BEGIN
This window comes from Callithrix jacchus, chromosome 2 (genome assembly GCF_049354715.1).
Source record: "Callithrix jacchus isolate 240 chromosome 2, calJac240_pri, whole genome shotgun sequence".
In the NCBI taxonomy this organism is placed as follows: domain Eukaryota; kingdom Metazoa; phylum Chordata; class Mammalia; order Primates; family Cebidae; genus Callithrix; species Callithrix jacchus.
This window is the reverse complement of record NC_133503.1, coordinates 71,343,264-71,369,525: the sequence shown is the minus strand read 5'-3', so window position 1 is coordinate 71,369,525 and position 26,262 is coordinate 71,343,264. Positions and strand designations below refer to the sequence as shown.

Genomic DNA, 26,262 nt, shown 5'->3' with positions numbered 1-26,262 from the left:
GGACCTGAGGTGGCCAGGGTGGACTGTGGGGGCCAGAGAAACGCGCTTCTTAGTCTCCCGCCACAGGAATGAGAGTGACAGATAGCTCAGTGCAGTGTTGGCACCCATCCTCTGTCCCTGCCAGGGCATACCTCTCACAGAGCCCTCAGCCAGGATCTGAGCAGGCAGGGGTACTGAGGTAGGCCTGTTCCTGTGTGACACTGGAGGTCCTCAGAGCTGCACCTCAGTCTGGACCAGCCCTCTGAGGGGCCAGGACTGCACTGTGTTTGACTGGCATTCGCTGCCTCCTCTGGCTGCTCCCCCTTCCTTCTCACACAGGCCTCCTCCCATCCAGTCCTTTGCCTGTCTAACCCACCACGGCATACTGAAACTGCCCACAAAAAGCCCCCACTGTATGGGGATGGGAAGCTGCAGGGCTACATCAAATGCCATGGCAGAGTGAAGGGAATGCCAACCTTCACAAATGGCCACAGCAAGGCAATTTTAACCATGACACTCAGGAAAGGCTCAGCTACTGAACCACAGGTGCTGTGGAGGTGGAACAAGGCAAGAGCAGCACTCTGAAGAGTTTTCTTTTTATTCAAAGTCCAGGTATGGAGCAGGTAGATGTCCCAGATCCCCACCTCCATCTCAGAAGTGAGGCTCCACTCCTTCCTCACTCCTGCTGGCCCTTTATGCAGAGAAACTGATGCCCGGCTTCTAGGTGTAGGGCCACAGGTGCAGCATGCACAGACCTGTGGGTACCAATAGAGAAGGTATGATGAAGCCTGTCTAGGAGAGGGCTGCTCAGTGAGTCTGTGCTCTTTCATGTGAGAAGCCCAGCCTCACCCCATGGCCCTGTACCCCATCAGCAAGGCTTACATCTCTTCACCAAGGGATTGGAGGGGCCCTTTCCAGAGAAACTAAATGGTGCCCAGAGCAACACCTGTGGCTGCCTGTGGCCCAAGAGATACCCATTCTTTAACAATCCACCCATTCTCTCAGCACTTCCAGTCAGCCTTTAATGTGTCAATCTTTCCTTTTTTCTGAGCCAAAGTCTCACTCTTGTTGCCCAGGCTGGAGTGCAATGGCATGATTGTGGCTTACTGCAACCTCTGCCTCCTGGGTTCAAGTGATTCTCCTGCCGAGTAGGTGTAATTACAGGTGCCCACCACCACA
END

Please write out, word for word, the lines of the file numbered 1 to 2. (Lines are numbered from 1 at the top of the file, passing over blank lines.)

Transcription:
This window comes from Callithrix jacchus, chromosome 2 (genome assembly GCF_049354715.1).
Source record: "Callithrix jacchus isolate 240 chromosome 2, calJac240_pri, whole genome shotgun sequence".